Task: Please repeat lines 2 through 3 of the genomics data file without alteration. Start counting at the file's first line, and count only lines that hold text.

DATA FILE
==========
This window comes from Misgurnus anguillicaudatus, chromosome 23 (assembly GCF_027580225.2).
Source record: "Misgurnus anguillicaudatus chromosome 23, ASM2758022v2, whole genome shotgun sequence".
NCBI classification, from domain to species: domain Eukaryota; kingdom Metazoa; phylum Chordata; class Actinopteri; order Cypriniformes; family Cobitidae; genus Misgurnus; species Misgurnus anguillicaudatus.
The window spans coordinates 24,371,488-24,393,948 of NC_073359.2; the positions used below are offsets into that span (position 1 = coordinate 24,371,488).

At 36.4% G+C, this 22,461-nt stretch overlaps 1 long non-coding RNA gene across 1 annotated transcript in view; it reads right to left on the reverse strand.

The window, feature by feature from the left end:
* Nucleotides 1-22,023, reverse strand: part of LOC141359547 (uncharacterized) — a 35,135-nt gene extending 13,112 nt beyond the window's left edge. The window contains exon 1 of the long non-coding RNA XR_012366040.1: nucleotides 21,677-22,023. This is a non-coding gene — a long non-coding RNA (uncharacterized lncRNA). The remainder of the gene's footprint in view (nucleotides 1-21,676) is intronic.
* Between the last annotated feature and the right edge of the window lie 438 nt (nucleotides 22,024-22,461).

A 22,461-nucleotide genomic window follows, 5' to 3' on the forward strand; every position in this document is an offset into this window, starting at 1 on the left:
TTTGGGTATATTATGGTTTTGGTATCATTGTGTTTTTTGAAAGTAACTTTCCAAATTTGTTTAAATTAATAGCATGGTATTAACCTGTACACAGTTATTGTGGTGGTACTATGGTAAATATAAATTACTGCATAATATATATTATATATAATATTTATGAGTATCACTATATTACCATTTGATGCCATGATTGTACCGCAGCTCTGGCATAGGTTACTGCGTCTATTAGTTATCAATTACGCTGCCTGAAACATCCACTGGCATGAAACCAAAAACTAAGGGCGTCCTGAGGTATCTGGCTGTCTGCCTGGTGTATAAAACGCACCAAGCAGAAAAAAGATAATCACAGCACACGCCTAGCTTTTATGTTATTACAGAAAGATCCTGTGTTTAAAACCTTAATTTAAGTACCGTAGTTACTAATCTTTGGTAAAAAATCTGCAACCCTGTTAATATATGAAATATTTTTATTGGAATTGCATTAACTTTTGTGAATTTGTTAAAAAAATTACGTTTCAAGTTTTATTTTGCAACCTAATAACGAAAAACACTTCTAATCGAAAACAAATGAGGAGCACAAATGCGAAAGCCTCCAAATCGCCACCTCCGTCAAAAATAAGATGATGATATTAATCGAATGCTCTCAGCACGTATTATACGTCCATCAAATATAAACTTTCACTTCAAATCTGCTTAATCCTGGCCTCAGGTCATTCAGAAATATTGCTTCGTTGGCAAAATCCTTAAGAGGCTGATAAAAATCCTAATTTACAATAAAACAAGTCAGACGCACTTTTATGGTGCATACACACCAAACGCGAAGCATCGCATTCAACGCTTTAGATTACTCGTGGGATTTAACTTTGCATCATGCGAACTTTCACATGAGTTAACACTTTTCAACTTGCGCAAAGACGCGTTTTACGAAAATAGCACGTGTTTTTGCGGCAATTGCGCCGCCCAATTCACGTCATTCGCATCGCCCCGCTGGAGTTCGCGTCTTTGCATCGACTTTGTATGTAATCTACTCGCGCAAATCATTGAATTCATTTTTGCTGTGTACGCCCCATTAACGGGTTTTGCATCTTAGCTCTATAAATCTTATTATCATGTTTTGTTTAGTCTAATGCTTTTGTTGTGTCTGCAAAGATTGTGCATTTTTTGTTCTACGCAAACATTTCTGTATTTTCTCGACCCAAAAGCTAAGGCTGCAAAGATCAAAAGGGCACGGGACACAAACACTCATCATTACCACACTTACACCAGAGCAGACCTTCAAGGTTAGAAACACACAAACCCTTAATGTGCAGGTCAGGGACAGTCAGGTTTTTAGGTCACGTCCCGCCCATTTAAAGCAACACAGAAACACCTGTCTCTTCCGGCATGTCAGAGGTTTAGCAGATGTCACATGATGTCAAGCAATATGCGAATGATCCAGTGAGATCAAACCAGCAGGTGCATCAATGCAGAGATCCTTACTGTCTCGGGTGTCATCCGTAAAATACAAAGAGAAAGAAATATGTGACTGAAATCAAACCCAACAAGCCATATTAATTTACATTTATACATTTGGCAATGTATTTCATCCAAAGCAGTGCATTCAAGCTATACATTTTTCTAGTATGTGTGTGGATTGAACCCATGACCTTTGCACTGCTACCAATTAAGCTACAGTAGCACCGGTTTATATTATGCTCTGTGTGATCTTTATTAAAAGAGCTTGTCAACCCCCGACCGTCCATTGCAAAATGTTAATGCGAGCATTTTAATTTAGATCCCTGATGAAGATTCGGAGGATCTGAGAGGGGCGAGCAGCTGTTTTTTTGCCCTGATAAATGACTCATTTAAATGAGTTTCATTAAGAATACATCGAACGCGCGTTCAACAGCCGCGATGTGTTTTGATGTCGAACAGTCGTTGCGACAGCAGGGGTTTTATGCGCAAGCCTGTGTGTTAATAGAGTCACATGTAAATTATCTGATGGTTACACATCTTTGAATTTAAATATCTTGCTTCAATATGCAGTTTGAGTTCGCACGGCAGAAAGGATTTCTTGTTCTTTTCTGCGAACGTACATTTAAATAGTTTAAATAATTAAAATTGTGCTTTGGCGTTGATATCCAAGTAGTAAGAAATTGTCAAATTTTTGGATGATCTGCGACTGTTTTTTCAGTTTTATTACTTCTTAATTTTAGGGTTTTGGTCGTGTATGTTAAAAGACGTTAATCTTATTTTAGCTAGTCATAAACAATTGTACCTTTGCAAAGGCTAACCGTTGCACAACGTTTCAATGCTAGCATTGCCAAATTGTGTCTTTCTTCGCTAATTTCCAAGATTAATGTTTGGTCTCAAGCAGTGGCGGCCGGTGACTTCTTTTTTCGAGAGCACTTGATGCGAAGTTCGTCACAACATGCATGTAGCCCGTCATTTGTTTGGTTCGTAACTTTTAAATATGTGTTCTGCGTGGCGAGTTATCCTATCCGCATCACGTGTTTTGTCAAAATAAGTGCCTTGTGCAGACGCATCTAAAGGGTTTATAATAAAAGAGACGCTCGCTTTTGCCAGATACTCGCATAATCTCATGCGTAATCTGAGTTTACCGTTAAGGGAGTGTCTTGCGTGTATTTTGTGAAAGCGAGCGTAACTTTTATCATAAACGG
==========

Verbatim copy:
Source record: "Misgurnus anguillicaudatus chromosome 23, ASM2758022v2, whole genome shotgun sequence".
NCBI classification, from domain to species: domain Eukaryota; kingdom Metazoa; phylum Chordata; class Actinopteri; order Cypriniformes; family Cobitidae; genus Misgurnus; species Misgurnus anguillicaudatus.